Regardless of the forces involved, the evidence of this wounding mechanism appears spotty.

    Given your claimed understanding of human anatomy, vessels, and the responses and signs of increased pressure within them as well as the manifestations of TBI's and brain-bleeds and other traumatic injuries to the human body resulting from increases in cellular and intravascular pressure, I think that you can see for yourself why I am so skeptacle based on the evidence (or lack) provided to support it as a reliable mechanism of incapacitation.
    #332 N/Apower, Feb 10, 2010
    Last edited: Feb 10, 2010
  13. uz2bUSMC

    uz2bUSMC 10mm defender

    Oh, and I'm not trying to apply a fixed black nd white solution... if you read the thread you would know, once a friggin' 'gain. I have said it is an added friggin advantage. I'm tired of a bunch of lazy ****s commin' into threads thinkin they got the answers but haven't got the first clue of what's been explained over and frickin over again. Do your damn homework first and then come to discuss, don't waste me ****in time!
  14. uz2bUSMC

    uz2bUSMC 10mm defender

    No, I see that you are unable to put all the pieces together just like everyone else. Do you understand that it is not just expanding? It's not just energy. It's not just "torso".

    It's what bullet... what path discerned from the autopsy...how much energy... was their incapacitation. It's all of these things TOGETHER

    You are doin what everyone else likes to do, give a bland example...

    -This guy kept going after being hit with a .45

    -This guy dropped from a .380

    -This guy got shot 15 times

    ...so what, where are the other details, the other pieces?

    Making long ass posts doesn't solve the problem or make you sound more believable or knoledgable
  15. I have read your posts in this thread and feel that there nothing I can gain from you, nor do I wish to attempt to impart anything. Nothing you have posted is from your own understanding, but rather from the observations of others. I would rather read their observations than your cliff-notes of said observations. Good day to you.
  16. But, on the internet everybody's an expert!

    At least this thread is going better than the thread here where the poor guy asked what a good 380 load was and people chastised him for using 380 because they were, in fact, impervious to being shot with a 380 (well, might be a slight exaggeration but not by much)....or the thread where a guy who bought 100 rounds of Federal had 80 failures with it but it wasn't significant to contact Federal or where he bought....lol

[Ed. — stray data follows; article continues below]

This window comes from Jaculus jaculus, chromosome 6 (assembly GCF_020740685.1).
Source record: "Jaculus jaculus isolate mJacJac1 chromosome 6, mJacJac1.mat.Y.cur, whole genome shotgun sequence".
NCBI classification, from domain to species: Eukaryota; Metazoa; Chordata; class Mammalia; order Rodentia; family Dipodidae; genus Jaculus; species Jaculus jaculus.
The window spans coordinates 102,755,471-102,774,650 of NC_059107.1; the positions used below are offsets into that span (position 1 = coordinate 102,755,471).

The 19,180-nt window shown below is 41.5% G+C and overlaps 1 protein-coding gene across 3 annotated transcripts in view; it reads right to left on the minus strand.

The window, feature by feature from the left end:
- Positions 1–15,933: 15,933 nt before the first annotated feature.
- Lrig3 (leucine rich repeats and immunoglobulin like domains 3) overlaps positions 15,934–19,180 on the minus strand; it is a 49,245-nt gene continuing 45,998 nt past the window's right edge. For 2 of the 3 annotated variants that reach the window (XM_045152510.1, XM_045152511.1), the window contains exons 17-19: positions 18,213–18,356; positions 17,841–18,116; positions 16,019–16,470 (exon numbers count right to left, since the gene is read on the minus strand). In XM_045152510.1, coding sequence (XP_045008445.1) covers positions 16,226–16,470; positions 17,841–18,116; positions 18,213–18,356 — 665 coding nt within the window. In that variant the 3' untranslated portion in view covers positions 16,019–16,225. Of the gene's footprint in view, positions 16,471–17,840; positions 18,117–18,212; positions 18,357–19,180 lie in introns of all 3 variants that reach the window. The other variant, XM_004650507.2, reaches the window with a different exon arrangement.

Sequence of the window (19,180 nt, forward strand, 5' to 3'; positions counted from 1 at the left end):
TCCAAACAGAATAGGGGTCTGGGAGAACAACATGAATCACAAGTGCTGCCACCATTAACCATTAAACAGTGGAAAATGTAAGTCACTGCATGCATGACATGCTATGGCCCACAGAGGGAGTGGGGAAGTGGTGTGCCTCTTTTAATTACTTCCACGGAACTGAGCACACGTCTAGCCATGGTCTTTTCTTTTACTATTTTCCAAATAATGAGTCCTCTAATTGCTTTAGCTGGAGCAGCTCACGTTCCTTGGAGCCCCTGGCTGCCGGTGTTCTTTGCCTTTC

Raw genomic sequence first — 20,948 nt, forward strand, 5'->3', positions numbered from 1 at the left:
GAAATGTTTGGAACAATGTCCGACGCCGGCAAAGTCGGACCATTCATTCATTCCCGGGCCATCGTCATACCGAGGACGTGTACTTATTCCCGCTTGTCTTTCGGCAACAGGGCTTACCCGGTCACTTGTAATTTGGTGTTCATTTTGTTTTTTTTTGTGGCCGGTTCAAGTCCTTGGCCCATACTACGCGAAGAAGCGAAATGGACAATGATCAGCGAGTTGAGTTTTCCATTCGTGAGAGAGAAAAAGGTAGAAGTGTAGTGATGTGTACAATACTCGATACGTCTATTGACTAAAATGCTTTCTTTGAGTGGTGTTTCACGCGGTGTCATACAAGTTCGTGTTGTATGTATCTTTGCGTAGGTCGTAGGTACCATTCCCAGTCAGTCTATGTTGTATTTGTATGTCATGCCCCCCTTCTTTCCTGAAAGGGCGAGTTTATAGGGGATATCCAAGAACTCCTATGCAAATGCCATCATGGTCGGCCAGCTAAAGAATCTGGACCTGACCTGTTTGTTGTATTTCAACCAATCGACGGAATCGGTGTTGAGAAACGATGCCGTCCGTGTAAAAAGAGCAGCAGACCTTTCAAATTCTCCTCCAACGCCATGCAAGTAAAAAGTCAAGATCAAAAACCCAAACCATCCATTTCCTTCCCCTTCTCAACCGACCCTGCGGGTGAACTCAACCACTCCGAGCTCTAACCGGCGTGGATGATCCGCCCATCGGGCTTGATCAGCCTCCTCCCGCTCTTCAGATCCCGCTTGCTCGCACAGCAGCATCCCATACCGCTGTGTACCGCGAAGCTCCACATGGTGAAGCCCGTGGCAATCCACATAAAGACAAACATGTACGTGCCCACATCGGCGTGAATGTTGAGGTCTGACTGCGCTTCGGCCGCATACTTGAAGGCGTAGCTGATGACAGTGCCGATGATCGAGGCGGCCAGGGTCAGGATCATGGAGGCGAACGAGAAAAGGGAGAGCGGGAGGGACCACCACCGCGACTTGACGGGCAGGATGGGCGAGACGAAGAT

#336 remat, Feb 10, 2010
    Last edited: Feb 10, 2010
  17. The internet allows you to be whatever you can convince people that you are. The only way to get anything useful from it is to become adept at figuring out who is really who.

    All that being said, the best .380 load is the one that hits the perp in the eye-socket.
  18. I have the Glock 35 and I brought a .357 sig barrel for it. Like having two guns in one.I just got some LEE .357 sig dies to add to the loading corner. its is a little bit more tricky to load the .357 sig brass as it is necked down .I am in the process of collecting some .357 sig brass as I do not have a lot on hand.
  19. Owned one, G33. Hands outgrew it. Called it "Thumper". I really like that cartridge.

    The way it was explained to me years ago...

    Bottom line... The 357 mag was king of the hill on one shot stops for years in police shootings, a round I also like. (125 grain bullet at 1325 fps I think)

    This round was eventually supplanted by the 40 S&W. (Yep, another darn good round)

    The 40 did not beat the 357 stats because of superiority. Officers began carrying semi-autos rather than revolvers. Not a lot of 357 semi's out there.
    The 40 began racking up "stats" while the 357 revolvers were phased out.
    It simply had more chances at bat...

    I own 9mm, 357, 40, and 44mag.
    I hit my targets more frequently with the 9mm.
    I get more recoil with the others.
    I don't feel undergunned with any of them...

    ------As the frog said to the scorpion- "You stung me, now we will both drown... Why?
    Thrashing in the water the scorpion replied- "I am a scorpion, that's what I do!
  20. uz2bUSMC

    uz2bUSMC 10mm defender

    Yes , if you do not understand why a fmj is not a good example of BPW then there is certainly nothing you can impart.

    Good day to you aswell.